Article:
Continuing education is very important in the field of medicine. The medical professional is usually hard-pressed to find the time to dedicate to face-to-face sessions and may therefore appreciate a mix of options. Surely, there are instances where courses can be completed online. However, there is need for more of these, especially now that face-to-face interaction has been largely restricted and events have mostly been cancelled due to the COVID-19 pandemic.
The conferences and symposia that would normally happen over the past months have been cancelled and there is no telling when we will be able to resume these to allow persons to have face-to-face education and learning session that could be used towards their continuing medical education credits.
The idea is for health professionals to do continuing medical education to upgrade their skills and knowledge in an ever-changing field that develops through the use of more intricate technology. Given the present circumstances, where continuing education for the health professionals has also been affected, perhaps in the same way as colleges who are now offering more online courses, more of these sessions should be done online.
The World Health Organization encourages continuing education for every level of health professionals given the frequent developments, the level of risk and the requirement for precision in this field. This, it says, is essential for both personal and professional growth.
There are benefits to both face-to-face and online learning. “For example, while online tools provide the benefits of a self-paced environment for learning, conferences allow discussion and generation of new ideas” (WHO.int). The point here is that both these strategies have a place in continuing medical education despite the more widespread use of the traditional face-to-face sessions.
According to trainingindustry.com, “a report from the US Department of Education, which analysed a variety of studies comparing e-learning with face-to-face instruction, found that students in online courses had better outcomes than those who only received classroom instruction. Older learners in particular fared especially well with digital education.” (https://trainingindustry.com/articles/e-learning). This is ideal for medical professionals whose schedules can mean that they have much less time to dedicate to classroom sessions and conferences. Online learning and virtual conferences can fill some of that gap.
The medical profession has been steadily moving towards incorporating more and more technology in its operations – from telemedicine to virtual and augmented reality tools that enhance the patient experience to fully digital practices which include electronic medical records and other tools that improve the overall experience for the professionals and their patients.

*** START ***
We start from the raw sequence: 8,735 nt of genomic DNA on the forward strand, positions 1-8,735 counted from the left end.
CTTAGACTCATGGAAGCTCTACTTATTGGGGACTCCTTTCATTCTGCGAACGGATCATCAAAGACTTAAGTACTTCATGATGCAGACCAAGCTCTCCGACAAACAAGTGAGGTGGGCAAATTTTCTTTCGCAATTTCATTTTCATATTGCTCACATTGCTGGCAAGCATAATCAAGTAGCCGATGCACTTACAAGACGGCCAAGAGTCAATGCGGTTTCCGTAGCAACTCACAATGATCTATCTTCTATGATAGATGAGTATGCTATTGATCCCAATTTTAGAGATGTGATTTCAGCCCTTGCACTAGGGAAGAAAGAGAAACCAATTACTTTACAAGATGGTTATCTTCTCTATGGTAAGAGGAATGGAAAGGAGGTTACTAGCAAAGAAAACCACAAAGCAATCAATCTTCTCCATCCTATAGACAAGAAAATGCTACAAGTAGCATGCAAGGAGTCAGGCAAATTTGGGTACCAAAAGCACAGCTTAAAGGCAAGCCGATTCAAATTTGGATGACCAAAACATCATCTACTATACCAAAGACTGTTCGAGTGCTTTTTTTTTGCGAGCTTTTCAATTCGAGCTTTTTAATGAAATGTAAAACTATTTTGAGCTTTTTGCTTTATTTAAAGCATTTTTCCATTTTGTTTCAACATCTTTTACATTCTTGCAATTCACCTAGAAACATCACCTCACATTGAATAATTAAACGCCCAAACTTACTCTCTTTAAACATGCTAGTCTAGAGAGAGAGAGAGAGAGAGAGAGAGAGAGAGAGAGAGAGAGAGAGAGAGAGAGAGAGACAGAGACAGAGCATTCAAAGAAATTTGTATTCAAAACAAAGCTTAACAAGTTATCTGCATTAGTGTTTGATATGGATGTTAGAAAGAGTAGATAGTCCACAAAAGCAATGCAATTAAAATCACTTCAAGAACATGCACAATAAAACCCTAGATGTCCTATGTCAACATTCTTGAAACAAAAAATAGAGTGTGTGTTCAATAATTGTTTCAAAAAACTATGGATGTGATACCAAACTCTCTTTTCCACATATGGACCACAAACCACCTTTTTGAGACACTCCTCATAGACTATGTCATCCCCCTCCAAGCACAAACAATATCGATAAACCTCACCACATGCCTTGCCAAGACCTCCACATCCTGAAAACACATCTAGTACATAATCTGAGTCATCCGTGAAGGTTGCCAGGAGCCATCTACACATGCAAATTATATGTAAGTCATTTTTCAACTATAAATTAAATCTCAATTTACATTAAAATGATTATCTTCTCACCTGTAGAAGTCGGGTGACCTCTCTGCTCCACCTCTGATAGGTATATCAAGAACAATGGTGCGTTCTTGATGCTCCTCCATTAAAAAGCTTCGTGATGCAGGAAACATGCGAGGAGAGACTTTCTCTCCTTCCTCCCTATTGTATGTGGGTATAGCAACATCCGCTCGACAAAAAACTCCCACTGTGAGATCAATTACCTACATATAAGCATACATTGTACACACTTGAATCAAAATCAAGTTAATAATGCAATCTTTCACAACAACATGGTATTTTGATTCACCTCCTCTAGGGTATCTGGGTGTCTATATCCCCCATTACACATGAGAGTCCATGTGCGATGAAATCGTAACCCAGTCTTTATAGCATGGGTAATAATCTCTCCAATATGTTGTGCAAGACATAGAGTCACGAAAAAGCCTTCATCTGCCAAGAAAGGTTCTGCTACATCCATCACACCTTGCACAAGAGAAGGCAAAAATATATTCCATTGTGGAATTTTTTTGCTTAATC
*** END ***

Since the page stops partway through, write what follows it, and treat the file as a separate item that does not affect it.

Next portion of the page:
The market has been responding to these developments. For example, Wolters Kluwer offers Lippincott, an electronic learning programme dedicated to nurses’ education. “Lippincott offers clinical and simulation solutions for EHR training, virtual simulations, and evidence-based answers and guidance at point-of-learning and point-of-care.” (https://www.wolterskluwer.com/en/solutions/lippincott-nursing-faculty). This is all online and includes ‘real world clinical patient scenarios and exercises’.
E-integrity.org in collaboration with the Royal College of General Practitioners provides similar online learning resources for doctors. One is the ‘e-GP’ which covers “all aspects of primary care, from pregnancy, through to palliative care, intellectual disabilities, trauma, consulting skills, clinical supervision and physical examinations” (https://www.eintegrity.org/e-learning-healthcare-course).
It may take some time to fully adapt to an electronic and digital world in everything that we do, but it may be time to consider offering much more fully remote continuing education for medical professionals as a solid option along with the various face-to-face sessions available. This period has demonstrated the importance of having a backup plan and more specifically, a virtual or remote one.
The usual seminars, workshops and conferences had to be cancelled because of COVID-19, so there has to be ways for medical professionals to be able to continue to have access to the information and education they would have got from these sessions to ensure that they are up to date with the happenings and developments of the medical world and their CME points.
All over the world, the healthcare industry is fast adopting technology in every aspect of its operations. If we don’t quickly adjust to these changes, we may be left behind and find it difficult to catch up.
Published: Sunday | September 6, 2020 | 12:09 AM